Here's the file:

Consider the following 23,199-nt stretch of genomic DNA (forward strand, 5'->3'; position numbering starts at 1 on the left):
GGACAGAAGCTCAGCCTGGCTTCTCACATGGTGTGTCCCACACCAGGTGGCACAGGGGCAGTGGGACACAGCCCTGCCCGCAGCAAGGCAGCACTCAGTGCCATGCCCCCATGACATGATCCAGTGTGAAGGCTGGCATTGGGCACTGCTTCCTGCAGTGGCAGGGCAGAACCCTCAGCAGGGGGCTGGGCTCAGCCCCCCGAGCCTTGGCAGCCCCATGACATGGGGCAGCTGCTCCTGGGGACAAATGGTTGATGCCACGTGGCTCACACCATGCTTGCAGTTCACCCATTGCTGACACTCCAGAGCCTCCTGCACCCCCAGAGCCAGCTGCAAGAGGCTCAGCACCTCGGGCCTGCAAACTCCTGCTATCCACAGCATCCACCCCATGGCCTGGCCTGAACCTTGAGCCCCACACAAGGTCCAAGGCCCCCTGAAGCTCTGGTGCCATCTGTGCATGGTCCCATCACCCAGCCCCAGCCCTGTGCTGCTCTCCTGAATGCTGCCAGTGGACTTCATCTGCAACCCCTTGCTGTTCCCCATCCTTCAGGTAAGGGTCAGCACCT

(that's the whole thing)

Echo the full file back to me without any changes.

Consider the following 23,199-nt stretch of genomic DNA (forward strand, 5'->3'; position numbering starts at 1 on the left):
GGACAGAAGCTCAGCCTGGCTTCTCACATGGTGTGTCCCACACCAGGTGGCACAGGGGCAGTGGGACACAGCCCTGCCCGCAGCAAGGCAGCACTCAGTGCCATGCCCCCATGACATGATCCAGTGTGAAGGCTGGCATTGGGCACTGCTTCCTGCAGTGGCAGGGCAGAACCCTCAGCAGGGGGCTGGGCTCAGCCCCCCGAGCCTTGGCAGCCCCATGACATGGGGCAGCTGCTCCTGGGGACAAATGGTTGATGCCACGTGGCTCACACCATGCTTGCAGTTCACCCATTGCTGACACTCCAGAGCCTCCTGCACCCCCAGAGCCAGCTGCAAGAGGCTCAGCACCTCGGGCCTGCAAACTCCTGCTATCCACAGCATCCACCCCATGGCCTGGCCTGAACCTTGAGCCCCACACAAGGTCCAAGGCCCCCTGAAGCTCTGGTGCCATCTGTGCATGGTCCCATCACCCAGCCCCAGCCCTGTGCTGCTCTCCTGAATGCTGCCAGTGGACTTCATCTGCAACCCCTTGCTGTTCCCCATCCTTCAGGTAAGGGTCAGCACCT